LOS ANGELES – Jonathan Freeman, angry about electric scooters that have inundated his hometown of San Diego, came to an urban mobility conference here this week demanding solutions.
Pedestrians' "lives are being destroyed by unregulated scooters," he said from the audience during a session on whether "micro-mobility" devices like scooters are here to stay. "We are losing the right to go for a walk."
Freeman's comments sparked a debate about the safety of scooters last week at L.A. CoMotion, a transportation conference drawing innovators and transit companies from across the U.S. to discuss what organizers call "the urban mobility revolution." As manufacturers showed off the latest gear and products, including scooter chargers, electric bikes and even electric unicycles – one entrepreneur boasted his electric skateboards are capable of speeds up to 25 miles per hour- city officials and pedestrians fretted over what to do about increasingly crowded sidewalks, providing a dose of reality to the mostly sunny outlooks on innovative ways of getting around in crowded cities.
So-called "dockless" scooters – meaning you ride them and leave them anywhere – began appearing on city sidewalks across the nation just over a year ago, quickly becoming a scourge to municipal leaders worried about safety of both riders and pedestrians, not to mention the street clutter. Cities have only recently started to take action by limiting the number of scooters and cracking down on where they can be ridden or parked. Scooter companies themselves say they are not opposed to reasonable regulation as more riders treat scooters as a serious means of transportation – a handy way to go short distances – not just as a novelty.
In response to Freeman's question at the conference, a representative of the one of the largest scooter operators, Bird, struck an empathetic note.
"It's really critical we figure this out," replied YJ Fischer, Bird's senior director of global partnerships. Regulations could cost operators, but "we are willing to make those investments in the community."
Transit experts see scooters as another way for commuters to bridge the link from their homes to bus stops or rail stations. Besides Bird, other upstarts have included those with similarly catchy names like Lime, Scoot, Skip and Jump. Scooters are serious business: Jump is part of ride-hailing service Uber. And automaker Ford just paid more than $ 40 million to buy scooter startup Spin.
Only now, after a summer of scooter mayhem, are many cities starting to cope.
In California's urban centers, where the scooters have become as common as taco trucks, the city of Beverly Hills opted to impose a six-month scooter ban. San Francisco issued a temporary ban, then limited the number of operators to two, while Santa Monica is experimenting with designating some street parking spaces for scooter parking. Other cities have tried similar approaches, including Nashville, Denverand Washington, D.C.
San Jose, California, Mayor Sam Liccardo said in an interview that he's trying to use technology to rein in scooter issues. He said he's asking scooter companies to come up with plans to ensure their products are used safely and not in a way that interferes with walkers. One idea: Use "geo-fencing" – a technology that keeps devices from working outside a designated area – to keep scooters off sidewalks.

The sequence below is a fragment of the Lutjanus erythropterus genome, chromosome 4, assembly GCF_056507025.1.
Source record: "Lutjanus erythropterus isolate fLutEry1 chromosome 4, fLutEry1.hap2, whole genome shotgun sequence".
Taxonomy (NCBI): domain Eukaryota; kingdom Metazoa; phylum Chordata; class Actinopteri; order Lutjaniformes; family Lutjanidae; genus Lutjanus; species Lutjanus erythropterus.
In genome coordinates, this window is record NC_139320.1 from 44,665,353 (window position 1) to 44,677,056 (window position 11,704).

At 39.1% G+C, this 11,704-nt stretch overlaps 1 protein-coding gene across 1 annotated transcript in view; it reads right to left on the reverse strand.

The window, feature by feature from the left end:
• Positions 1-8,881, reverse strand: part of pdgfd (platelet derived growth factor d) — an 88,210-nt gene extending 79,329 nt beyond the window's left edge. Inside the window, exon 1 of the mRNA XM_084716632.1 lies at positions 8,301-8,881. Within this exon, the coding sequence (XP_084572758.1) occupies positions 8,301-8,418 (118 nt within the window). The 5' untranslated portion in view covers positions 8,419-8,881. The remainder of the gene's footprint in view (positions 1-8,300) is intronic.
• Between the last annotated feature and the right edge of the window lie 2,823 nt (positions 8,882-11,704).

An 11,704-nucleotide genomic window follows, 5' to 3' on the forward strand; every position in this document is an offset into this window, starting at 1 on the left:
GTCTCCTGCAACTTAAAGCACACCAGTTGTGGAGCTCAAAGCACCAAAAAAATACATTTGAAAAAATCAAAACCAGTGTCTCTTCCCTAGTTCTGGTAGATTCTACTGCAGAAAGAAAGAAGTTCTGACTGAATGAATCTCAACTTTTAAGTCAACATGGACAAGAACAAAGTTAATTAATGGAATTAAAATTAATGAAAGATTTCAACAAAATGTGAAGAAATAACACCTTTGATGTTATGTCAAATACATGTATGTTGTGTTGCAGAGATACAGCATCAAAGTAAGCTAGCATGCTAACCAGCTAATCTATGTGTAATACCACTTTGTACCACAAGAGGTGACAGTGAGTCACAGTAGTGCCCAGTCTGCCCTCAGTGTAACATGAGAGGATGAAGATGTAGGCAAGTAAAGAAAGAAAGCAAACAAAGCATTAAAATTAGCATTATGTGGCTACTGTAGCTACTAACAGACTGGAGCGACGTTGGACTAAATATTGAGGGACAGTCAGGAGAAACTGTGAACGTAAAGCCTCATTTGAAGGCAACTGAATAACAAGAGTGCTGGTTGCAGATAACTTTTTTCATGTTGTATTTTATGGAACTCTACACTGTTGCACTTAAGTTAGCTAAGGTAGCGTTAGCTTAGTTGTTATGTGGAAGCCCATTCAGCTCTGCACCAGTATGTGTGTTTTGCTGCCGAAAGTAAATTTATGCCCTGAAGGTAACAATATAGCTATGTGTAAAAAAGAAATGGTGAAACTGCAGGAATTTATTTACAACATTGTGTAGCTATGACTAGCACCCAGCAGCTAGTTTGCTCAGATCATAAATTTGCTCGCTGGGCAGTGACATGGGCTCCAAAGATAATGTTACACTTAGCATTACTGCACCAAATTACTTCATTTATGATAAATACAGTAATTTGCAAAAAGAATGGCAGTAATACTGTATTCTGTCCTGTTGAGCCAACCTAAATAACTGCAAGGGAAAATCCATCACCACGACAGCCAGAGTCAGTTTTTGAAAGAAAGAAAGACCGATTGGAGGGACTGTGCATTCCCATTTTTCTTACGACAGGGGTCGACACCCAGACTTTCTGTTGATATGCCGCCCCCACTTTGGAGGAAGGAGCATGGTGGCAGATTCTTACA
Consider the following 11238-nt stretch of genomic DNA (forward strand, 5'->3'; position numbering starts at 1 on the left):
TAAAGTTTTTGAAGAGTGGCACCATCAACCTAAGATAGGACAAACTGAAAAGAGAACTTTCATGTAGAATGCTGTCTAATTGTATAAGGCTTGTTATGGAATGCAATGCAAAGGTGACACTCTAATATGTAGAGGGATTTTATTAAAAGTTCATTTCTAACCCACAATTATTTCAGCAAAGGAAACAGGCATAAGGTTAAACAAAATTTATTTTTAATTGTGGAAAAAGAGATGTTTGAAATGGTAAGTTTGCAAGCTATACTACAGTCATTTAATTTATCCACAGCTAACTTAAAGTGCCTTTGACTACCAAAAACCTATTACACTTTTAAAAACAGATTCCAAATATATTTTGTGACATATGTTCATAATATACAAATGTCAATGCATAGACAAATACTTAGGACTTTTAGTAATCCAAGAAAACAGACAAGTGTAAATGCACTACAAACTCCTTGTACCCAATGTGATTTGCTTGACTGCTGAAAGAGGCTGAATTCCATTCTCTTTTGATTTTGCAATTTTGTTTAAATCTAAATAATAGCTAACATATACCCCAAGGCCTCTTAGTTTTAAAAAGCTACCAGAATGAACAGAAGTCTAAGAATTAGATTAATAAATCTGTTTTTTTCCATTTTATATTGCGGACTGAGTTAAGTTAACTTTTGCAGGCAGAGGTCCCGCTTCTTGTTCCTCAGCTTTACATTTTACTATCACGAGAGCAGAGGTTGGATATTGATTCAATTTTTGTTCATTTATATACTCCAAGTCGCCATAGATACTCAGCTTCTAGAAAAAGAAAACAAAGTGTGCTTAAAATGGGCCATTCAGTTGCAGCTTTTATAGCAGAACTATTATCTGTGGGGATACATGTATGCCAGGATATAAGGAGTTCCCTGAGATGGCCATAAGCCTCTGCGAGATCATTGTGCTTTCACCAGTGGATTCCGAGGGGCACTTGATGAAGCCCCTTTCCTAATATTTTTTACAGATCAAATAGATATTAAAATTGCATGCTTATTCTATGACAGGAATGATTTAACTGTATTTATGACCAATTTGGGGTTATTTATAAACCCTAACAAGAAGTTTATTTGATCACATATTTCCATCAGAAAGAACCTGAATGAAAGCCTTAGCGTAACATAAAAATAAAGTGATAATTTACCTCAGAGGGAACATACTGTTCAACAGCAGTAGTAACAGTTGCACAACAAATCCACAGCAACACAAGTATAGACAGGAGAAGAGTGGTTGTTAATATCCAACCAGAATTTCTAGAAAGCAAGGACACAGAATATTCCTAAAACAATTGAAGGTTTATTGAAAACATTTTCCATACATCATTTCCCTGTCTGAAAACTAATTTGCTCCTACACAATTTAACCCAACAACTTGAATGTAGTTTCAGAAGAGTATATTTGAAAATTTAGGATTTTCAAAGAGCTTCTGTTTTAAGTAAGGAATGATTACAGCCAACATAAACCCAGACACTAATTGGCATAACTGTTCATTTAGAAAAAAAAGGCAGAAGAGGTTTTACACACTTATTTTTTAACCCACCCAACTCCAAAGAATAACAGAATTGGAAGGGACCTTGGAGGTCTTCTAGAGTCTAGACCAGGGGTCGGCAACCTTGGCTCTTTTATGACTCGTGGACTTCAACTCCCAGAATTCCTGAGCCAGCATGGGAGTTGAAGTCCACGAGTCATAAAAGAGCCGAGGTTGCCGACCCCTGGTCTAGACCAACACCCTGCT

Another idea to prevent scooters from piling up on sidewalks would be to keep charging users until they are properly parked. He said he's acting on complaints about sidewalk riding or scooters left everywhere.
"We get a lot of complaints," he said in an interview after speaking at the conference. "There is no question it is a problem anywhere in dense neighborhoods where we expect a lot of foot traffic."
At the conference, there was some hope for bringing peace to the streets. A couple of startups offered docks for what were previously dockless scooters. A startup called Swiftmile, for instance, showed one in which scooters could be plugged in to recharge instead of being left helter-skelter around the city for workers to hunt down and take in for recharging and redeployment.
Freeman, a former professor of marketing, said despite the gains, the problems, at least in San Diego, remain.
He said he came to the cause when a first-time scooter rider ran into his dog, River, as they strolled in a park. "He was mildly apologetic," he said of the rider, and thankfully, the Shiba Inu was unhurt. That was only the start.
"The next point was the neighbors. They said 'I am afraid to go for a walk,'" he recounted.
Freeman said he has taken the cause of scooter regulation to two of his city's council committees. He even did a survey in which talked to nearly 100 riders, about half of which were San Diego tourists, with most admitting they rode on sidewalks to get away from cars.
But he said the scooter nightmare continues and police are not issuing enough tickets to sidewalk riders.
"This is badly affecting our quality of life," he said. "It is a fundamentally unsafe form of transport."
Read or Share this story: https://www.usatoday.com/story/news/nation/2018/11/18/electric-scooters-driving-city-leaders-pedestrians-mad/2030745002/